Cell nucleus

Also found in: Dictionary, Thesaurus, Medical, Legal, Wikipedia.

Cell nucleus

The largest of the membrane-bounded organelles which characterize eukaryotic cells; it is thought of as the control center since it contains the bulk of the cell's genetic information in the form of deoxyribonucleic acid (DNA). The nucleus has two major functions: (1) It is the site of synthesis of ribonucleic acid (RNA), which in turn directs the formation of the protein molecules on which all life depends; and (2) in any cell preparing for division, the nucleus precisely duplicates its DNA for later distribution to cell progeny. See Deoxyribonucleic acid (DNA), Eukaryotae, Ribonucleic acid (RNA)

The diameter of nuclei ranges from 1 micrometer in intracellular parasites and yeast cells to several millimeters in some insect sperm. Spherical or ellipsoidal nuclei are found in most cell types, although occasionally spindle-shaped, lobulated, disc-shaped, or cup-shaped nuclei may be observed. Although nuclear size and shape are somewhat consistent features of a particular cell type, these features are more variable in cancer cells. In addition, tumor cell nuclei are characterized by indentation, furrowing, elongation, and budding.

The nucleus is bounded by a double membrane (the nuclear envelope) and contains several major components: chromatin, which is composed of DNA and chromosomal proteins; the nucleolus, which is the site of ribosomal RNA (rRNA) synthesis; and nucleoplasmic fibrils and granules, some of which are involved in the processing and transport of messenger RNA out of the nucleus (see illustration). The constituents of the nucleus are contained within a framework referred to as the nuclear matrix.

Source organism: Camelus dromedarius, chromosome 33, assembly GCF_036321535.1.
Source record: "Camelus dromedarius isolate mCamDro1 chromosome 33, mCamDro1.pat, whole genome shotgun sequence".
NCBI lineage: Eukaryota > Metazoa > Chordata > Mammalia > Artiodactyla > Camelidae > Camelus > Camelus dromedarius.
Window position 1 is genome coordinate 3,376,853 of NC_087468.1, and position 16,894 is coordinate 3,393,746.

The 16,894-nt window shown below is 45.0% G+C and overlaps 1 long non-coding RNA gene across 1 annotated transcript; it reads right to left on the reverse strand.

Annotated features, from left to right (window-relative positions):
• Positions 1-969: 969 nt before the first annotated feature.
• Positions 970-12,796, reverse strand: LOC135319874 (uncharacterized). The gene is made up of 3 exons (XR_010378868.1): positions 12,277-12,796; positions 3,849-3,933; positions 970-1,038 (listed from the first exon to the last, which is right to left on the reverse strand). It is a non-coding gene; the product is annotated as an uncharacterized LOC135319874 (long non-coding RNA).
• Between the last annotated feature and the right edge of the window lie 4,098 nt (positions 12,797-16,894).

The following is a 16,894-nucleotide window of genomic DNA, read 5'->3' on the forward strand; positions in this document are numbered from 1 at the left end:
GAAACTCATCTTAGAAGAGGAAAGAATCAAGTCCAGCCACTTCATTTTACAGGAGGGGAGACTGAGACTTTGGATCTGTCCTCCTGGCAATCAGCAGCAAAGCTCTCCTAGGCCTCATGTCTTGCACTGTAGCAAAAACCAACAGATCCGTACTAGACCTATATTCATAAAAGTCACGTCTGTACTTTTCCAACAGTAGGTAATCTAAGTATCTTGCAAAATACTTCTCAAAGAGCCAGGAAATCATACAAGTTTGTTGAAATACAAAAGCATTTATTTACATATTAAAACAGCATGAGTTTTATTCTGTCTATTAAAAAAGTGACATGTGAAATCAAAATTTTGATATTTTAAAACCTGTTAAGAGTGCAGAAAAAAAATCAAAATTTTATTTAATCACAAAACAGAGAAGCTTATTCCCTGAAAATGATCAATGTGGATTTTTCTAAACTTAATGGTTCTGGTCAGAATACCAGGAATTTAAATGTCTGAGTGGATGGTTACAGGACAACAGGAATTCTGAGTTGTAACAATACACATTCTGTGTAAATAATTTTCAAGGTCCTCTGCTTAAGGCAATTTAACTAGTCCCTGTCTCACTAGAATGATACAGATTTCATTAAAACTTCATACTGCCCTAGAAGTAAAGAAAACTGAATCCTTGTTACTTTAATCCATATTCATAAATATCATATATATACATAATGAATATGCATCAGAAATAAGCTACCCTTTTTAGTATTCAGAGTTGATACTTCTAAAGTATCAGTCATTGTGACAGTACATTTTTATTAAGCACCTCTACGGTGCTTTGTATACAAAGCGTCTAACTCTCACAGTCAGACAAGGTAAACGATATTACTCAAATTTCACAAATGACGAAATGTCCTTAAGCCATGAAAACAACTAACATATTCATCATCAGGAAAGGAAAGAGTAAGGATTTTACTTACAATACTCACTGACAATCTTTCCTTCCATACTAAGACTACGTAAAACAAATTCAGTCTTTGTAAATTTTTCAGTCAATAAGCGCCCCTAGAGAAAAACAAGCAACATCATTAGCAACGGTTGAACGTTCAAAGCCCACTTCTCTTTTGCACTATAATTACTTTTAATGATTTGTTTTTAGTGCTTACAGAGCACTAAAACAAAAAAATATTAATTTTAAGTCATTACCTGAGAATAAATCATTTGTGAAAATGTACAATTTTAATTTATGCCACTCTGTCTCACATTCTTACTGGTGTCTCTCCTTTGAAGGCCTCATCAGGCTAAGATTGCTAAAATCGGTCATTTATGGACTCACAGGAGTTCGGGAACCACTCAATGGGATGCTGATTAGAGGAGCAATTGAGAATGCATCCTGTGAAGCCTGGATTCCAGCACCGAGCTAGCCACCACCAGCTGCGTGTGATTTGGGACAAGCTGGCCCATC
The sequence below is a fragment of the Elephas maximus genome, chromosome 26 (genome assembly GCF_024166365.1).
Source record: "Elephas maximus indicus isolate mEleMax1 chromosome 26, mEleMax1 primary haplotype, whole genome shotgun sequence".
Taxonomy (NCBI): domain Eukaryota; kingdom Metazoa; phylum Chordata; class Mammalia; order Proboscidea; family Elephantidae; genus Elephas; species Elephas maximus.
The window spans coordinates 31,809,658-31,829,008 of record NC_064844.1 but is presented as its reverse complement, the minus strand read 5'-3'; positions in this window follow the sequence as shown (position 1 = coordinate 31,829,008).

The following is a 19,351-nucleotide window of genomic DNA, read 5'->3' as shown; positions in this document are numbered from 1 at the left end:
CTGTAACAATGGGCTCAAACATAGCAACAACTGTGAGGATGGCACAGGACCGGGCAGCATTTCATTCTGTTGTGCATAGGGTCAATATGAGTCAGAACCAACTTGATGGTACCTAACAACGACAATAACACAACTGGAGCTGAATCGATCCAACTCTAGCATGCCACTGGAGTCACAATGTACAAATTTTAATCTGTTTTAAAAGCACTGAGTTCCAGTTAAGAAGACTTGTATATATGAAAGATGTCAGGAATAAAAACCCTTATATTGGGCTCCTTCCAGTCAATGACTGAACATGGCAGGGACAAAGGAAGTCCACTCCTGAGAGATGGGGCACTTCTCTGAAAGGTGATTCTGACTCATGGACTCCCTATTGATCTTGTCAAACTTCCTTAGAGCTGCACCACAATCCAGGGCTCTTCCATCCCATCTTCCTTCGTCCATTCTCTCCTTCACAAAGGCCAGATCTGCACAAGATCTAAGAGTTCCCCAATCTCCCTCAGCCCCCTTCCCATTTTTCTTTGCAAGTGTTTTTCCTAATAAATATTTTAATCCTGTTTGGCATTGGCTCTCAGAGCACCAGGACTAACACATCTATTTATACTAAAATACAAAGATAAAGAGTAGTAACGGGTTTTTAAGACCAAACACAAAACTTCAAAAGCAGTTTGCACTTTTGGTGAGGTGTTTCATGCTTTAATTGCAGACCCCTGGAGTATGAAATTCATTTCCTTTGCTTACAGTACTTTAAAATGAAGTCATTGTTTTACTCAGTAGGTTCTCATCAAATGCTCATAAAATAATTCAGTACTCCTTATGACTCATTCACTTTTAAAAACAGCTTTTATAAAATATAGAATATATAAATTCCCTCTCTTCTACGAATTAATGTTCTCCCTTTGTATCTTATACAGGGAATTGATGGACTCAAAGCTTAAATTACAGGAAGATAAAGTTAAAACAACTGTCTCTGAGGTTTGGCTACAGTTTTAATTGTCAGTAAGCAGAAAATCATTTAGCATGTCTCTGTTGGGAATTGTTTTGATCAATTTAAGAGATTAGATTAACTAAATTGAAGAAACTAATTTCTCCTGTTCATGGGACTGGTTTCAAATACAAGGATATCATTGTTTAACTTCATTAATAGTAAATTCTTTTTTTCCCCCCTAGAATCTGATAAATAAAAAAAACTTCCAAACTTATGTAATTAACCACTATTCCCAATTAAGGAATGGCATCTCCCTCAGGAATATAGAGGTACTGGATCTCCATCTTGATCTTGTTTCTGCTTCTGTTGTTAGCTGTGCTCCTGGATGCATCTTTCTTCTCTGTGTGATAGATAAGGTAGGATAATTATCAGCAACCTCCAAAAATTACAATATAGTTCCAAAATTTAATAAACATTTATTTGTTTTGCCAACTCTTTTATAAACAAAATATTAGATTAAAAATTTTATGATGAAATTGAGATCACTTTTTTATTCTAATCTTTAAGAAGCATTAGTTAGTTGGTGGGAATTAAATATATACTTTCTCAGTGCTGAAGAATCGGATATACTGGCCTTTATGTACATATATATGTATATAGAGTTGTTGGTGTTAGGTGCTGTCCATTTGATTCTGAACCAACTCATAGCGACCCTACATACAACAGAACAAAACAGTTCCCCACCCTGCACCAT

Transmission electron micrograph of a thin section of a rat liver cell nucleusenlarge picture
Transmission electron micrograph of a thin section of a rat liver cell nucleus
References in periodicals archive ?
Most HDACs are activated in the cell nucleus but HDAC6 mainly affect the cell function outside the cell nucleus.
The mitochondria contain around 13 genes compared with an estimated 23,000 in the cell nucleus.
Strands of DNA in the cell nucleus are millions of times longer than those in the mitochondrion, so the project may take a couple of years.
Eighteen chapters review the literature regarding the ultrastructure of chromosome territories within the cell nucleus, the organization of the genome for its duplication and spatio-temporal regulation of DNA replication, the molecular machineries of cell mitosis, the architecture of gene domains and epigenetic regulation, the composition of transcription factories, the cotranscriptional processing of pre-mRNAs, the nuclear duties of the nucleolus, the structure of PML nuclear bodies and their dynamic protein constituents, the structure and functions of the Cajal Body, the interchromosomal domain compartment, the association of nuclear structure and function with various diseases, and a small group of new live cell and fluorescence imaging techniques.
Once synthesized, retinoic acid enters the cell nucleus.
Blastocyst: After the nucleus of a somatic cell is inserted into the place of the evacuated egg cell nucleus, the resulting cell begins to grow and divide.
the transfer of a human somatic cell nucleus into a human or animal egg;
The government should ban the transplant of a cell nucleus, which carries the genetic information of a human cell, into an unfertilized egg that had its original nucleus removed, it said.
Doctors could take a skin cell nucleus and implant it in an enucleated human egg, resetting the cell's DNA.
HIV inserts its own "poisoned" genetic code in the T cell nucleus, "tricking" the cell into becoming a virus factory.
Critical to this practical research is a new understanding of how estrogens interact with genes in the cell nucleus.
For protein expression to occur in mammalian cells, messenger RNA (mRNA) must be transported from the cell nucleus, where transcription occurs, to the cytoplasm for translation into protein.